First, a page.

Lucid Culture

JAZZ, CLASSICAL MUSIC AND THE ARTS IN NEW YORK CITY

CD Review: The Fast Sails – The Wayside

An auspicious debut by these smart, irrepressible, uneasy Angelenos. Frontwoman Simone Snaith (actor Shane West’s younger sister) has a soaring, disarmingly direct voice that imbues the songs with an irresistibly unselfconscious, quirky charm, like Kate Bush at her most accessible. The Fast Sails’ songs look back fondly on artsy, ornately glossy retro 80s pop while adding a grittier modern rock edge. Imagine St. Vincent but without the affectations, a happier Bat for Lashes (an oxymoron, but try it anyway), or Amy Allison if she’d gotten stuck in an 80s time warp and picked up a DX7 instead of a guitar. Back in the day they used to call a lot of what’s on this album “good top 40.”

Time, the swooshy, thoughtful opening track works a catchy four-chord hook and one of those “oh, oh” Gwen Stefani melismas. The Line is a pensively sweeping art-pop ballad, chorus shooting a poison arrow through the heart of a faithless lover. The strongest track here is Wayside, stark and resolute with mandolin way up in the mix, adding an Americana edge to a melody that’s otherwise pure London, 1983. It’s a snarling look at dealing with greedy club owners:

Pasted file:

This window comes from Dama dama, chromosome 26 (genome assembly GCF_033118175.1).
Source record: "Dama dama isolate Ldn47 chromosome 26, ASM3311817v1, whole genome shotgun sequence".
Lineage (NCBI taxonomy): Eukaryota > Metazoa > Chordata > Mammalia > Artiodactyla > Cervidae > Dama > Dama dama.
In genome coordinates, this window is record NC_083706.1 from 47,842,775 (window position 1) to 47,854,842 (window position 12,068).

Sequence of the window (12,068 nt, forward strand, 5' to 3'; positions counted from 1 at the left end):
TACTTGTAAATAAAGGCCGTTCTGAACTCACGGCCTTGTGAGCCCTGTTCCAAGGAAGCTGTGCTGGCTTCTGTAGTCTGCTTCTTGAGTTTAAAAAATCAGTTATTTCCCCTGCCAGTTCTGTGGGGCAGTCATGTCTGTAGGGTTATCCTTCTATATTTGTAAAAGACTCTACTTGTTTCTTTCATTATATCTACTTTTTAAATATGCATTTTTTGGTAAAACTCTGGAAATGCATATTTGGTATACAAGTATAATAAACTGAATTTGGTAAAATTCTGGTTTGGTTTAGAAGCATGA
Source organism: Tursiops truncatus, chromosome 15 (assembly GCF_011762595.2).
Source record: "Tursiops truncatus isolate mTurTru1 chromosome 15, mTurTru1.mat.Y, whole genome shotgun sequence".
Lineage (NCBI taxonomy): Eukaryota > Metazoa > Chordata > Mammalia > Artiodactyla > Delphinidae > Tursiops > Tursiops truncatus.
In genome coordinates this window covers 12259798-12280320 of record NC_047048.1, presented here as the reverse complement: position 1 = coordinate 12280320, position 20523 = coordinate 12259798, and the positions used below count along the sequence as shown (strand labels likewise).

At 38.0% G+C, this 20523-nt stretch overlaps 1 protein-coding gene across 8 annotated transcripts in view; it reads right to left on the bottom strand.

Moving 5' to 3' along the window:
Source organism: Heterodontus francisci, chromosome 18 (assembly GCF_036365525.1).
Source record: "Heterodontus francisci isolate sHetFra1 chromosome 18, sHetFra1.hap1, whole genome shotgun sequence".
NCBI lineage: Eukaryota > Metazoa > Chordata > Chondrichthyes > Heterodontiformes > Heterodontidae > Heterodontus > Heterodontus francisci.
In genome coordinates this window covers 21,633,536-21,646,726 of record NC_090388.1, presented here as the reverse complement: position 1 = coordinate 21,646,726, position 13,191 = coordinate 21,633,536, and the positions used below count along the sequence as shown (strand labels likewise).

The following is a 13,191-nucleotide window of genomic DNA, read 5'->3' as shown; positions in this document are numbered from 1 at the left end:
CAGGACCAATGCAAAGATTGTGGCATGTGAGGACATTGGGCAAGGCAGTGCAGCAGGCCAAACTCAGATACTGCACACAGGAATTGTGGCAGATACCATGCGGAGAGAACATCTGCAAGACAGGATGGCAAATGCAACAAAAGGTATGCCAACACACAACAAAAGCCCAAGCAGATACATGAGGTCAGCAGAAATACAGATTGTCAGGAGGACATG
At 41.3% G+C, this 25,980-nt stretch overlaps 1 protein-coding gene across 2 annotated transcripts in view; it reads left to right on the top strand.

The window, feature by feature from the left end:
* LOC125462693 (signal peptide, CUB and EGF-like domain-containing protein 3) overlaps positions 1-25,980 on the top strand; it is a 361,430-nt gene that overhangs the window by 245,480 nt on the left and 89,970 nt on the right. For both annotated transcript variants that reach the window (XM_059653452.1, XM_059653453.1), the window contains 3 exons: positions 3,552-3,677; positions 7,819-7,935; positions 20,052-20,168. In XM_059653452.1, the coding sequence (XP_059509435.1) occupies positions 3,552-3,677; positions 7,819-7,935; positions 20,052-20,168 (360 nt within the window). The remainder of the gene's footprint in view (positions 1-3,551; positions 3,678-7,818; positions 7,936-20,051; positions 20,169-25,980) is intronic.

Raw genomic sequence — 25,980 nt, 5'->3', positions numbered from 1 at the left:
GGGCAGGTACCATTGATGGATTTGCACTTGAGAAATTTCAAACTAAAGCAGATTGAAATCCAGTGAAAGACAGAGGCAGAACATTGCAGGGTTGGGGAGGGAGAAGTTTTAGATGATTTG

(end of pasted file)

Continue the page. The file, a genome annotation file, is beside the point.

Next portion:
So we need fifty in a crowd or
We don’t get paid, we aren’t allowed oh
I’ll play the sidewalk for free for as long as I can
I promise to get up and sing

It makes a good left coast counterpart to Tom Warnick’s classic anthem 40 People. The final track here is The City, adding surprising edge and bite to a coy Missing Persons-style new wave pop song: Snaith is quick on the trigger with anyone who would necessarily pigeonhole her adopted hometown as shallow and superficial. A lot of good rock has come out of LA over the years: count the Fast Sails at the forefront of this era’s crop.

June 9, 2010 Posted by | Music, music, concert, review, Reviews, rock music | , , , , , , , , , , , , , , , , , , , , , , , , | Leave a comment